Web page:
AB - Prion strains are characterized by differences in the outcome of disease, most notably incubation period and neuropathological features. While it is established that the disease specific isoform of the prion protein, PrPSc, is an essential component of the infectious agent, the strain-specific relationship between PrPSc properties and the biological features of the resulting disease is not clear. To investigate this relationship, we examined the amplification efficiency and conformational stability of PrPSc from eight hamster-adapted prion strains and compared it to the resulting incubation period of disease and processing of PrPSc in neurons and glia. We found that short incubation period strains were characterized by more efficient PrPSc amplification and higher PrPSc conformational stabilities compared to long incubation period strains. In the CNS, the short incubation period strains were characterized by the accumulation of N-terminally truncated PrPSc in the soma of neurons, astrocytes and microglia in contrast to long incubation period strains where PrPSc did not accumulate to detectable levels in the soma of neurons but was detected in glia similar to short incubation period strains. These results are inconsistent with the hypothesis that a decrease in conformational stability results in a corresponding increase in replication efficiency and suggest that glia mediated neurodegeneration results in longer survival times compared to direct replication of PrPSc in neurons.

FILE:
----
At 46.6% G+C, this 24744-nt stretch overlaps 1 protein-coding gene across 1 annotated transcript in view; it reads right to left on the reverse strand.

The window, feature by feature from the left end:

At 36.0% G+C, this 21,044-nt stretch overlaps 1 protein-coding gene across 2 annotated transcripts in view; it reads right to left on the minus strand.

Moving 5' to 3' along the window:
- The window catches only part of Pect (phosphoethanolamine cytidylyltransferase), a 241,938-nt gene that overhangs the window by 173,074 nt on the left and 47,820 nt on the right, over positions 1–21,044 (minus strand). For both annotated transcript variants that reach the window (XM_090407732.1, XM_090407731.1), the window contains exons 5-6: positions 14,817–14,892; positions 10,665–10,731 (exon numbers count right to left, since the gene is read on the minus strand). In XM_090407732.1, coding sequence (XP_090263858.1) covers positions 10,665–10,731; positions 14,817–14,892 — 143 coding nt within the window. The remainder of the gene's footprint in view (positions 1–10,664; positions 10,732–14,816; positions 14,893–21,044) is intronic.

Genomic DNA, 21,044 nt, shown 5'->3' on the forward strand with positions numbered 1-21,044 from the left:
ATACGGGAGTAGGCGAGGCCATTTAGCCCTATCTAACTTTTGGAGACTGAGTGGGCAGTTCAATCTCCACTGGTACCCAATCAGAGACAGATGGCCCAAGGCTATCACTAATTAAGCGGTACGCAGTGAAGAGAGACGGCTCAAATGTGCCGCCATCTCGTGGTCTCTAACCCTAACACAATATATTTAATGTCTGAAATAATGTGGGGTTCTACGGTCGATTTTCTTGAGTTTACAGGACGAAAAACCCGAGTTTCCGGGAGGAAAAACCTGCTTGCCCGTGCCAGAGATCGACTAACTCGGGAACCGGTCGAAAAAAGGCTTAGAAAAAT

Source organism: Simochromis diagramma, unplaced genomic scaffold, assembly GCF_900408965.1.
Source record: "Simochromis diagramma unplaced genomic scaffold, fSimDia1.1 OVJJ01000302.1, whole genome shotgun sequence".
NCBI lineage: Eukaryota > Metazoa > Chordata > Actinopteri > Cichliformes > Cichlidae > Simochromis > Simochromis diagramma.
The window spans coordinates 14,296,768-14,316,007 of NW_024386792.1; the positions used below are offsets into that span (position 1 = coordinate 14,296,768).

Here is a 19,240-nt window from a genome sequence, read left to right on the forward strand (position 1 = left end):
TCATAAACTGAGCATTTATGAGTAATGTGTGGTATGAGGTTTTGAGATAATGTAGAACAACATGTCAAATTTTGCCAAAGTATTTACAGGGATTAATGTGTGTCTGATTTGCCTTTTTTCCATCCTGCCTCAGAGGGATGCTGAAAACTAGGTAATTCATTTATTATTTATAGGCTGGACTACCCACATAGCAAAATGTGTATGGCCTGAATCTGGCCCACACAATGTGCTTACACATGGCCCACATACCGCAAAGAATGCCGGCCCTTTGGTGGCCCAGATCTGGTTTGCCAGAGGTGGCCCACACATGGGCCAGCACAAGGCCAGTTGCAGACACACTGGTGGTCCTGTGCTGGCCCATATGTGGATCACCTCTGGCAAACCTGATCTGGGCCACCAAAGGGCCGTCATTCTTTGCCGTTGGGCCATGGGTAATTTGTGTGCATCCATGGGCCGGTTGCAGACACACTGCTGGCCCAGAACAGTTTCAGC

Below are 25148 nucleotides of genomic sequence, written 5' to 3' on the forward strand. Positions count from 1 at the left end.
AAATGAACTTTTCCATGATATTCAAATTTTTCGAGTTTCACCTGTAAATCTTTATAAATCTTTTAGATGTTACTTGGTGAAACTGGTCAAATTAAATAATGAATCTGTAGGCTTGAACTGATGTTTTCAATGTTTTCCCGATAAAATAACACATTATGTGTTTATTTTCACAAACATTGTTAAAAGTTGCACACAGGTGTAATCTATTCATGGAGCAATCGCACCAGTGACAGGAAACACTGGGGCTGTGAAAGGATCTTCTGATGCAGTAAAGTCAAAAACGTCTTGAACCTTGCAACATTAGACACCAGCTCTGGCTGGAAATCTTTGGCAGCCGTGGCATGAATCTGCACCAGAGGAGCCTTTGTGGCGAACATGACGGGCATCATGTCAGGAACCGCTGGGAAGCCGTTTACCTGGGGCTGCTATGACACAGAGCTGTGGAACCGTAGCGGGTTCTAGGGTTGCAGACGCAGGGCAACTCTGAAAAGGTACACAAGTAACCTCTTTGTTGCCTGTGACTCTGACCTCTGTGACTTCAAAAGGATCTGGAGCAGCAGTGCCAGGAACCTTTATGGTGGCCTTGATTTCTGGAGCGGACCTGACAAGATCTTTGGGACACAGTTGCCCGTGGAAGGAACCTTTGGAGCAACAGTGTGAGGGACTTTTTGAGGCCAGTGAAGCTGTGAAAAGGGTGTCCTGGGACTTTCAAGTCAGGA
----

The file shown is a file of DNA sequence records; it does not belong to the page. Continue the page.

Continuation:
UR - http://www.scopus.com/inward/record.url?scp=79953286302&partnerID=8YFLogxK

UR - http://www.scopus.com/inward/citedby.url?scp=79953286302&partnerID=8YFLogxK

U2 - 10.1371/journal.ppat.1001317

DO - 10.1371/journal.ppat.1001317

M3 - Article

VL - 7

JO - PLoS Pathogens

JF - PLoS Pathogens

SN - 1553-7366

IS - 3

M1 - e1001317

ER -